The reverse, by itself, qualifies for a 63 grade. Indeed, the reverse has neat cartwheel luster.
On March 7, 2005, at a hotel in Baltimore, this coin realized $44,850. On May 15, 2015, at the Waldorf, this same coin brought less, $35,250. A sophisticated collector from the New York area was willing to pay at least $23,000, maybe much more. Ultimately, this coin ‘went to the book,’ which means it was purchased by an absent bidder who left a bid prior to the sale of this lot.
On Oct. 25th, it was clear on the Heritage site that the ‘reserve amount’ was “$24,000.” The Richmond-Gardner 1858-S is certainly worth that much. Undoubtedly, it is more appealing than many other Liberty Seated coins that are PCGS or NGC graded as MS-62.
Generally, 1858-S quarters are nearly as expensive. In March 2014, Stack’s-Bowers sold a PCGS graded AG-03 1858-S for $170.38.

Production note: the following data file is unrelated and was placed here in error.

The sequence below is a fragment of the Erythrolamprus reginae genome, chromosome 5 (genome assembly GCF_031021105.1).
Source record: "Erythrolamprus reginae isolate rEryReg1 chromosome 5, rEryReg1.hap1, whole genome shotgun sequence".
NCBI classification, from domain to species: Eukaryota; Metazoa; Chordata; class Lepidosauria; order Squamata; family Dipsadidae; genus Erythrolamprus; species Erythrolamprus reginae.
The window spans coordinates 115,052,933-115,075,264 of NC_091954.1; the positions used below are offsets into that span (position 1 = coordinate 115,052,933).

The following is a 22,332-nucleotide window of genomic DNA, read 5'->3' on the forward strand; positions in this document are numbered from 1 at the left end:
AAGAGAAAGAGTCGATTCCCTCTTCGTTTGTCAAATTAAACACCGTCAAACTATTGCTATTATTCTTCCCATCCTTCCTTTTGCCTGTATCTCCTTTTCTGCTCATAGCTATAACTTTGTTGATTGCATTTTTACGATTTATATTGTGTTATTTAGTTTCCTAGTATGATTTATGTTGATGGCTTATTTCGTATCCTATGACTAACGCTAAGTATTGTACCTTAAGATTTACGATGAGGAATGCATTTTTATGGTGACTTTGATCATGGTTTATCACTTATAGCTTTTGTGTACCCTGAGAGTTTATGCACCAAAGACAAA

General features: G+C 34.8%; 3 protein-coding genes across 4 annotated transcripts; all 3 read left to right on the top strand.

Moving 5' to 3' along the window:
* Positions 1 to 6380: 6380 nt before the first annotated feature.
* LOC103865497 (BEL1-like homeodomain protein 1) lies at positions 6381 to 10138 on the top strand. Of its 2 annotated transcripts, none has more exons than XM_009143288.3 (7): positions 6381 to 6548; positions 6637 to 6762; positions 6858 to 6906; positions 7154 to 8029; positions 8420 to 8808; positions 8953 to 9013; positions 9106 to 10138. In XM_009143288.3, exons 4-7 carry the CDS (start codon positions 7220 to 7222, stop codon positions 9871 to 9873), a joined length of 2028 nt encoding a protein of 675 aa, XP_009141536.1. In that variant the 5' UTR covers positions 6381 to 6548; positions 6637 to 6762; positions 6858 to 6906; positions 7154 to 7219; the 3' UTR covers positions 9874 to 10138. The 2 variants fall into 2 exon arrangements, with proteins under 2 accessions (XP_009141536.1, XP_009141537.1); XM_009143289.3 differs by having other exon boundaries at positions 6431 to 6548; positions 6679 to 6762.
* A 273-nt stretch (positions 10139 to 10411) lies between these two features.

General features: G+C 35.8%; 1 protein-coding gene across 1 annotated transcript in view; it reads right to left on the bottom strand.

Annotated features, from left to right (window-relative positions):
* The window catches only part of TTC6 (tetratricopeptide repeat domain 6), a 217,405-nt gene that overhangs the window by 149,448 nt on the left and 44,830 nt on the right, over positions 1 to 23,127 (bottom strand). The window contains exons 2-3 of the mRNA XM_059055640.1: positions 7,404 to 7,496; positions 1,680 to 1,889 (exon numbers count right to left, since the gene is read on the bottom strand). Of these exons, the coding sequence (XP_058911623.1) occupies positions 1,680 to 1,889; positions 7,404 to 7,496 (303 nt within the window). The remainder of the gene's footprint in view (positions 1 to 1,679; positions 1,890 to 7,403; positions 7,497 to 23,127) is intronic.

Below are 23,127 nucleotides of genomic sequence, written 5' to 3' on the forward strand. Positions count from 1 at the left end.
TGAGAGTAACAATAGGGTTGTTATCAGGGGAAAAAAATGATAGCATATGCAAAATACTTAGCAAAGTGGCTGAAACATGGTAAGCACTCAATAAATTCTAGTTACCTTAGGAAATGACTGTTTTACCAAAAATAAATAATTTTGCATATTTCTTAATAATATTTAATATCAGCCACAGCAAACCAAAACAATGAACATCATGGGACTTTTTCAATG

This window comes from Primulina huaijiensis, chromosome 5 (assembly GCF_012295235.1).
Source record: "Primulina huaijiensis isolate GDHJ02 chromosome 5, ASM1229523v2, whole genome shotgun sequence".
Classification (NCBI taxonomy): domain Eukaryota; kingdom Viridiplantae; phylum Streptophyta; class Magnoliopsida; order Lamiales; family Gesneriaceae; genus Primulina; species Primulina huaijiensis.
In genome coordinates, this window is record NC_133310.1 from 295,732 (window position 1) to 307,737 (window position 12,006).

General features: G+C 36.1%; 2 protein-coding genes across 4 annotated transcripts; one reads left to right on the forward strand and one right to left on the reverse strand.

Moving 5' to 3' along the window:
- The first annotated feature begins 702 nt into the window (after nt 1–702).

Second Gardner 1858-S Quarter
Until title passes, Gene Gardner will have another 1858-S quarter in his collection. This afternoon, the Eliasberg-Gardner 1858-S will be auctioned. It is NGC graded as AU-58.
Louis Eliasberg, Sr. formed the all-time greatest collection of classic U.S. coins. This 1858-S quarter was cataloged as “AU-58” in 1997. Although Charlie Browne then graded it as “AU-55,” the level of friction on this coin does seem now to be consistent with an AU-58 grade, in accordance with current standards. On April 6, 1997, it brought $3300, a strong price and a substantial sum at the time.
Evidently, Gardner did not acquire this 1858-S at the Eliasberg ’97 sale by Bowers & Merena in New York, though he was in attendance. According to a Heritage cataloger, Gardner purchased the Eliasberg 1858-S from DLRC in 2000.
Although the Eliasberg-Gardner 1858-S quarter has a few technical issues and some friction, some coin collectors might prefer it to the just discussed Richmond-Gardner coin. The Eliasberg-Gardner 1858-S has plenty of appealing natural toning and an original overall appearance. It has probably never been dipped.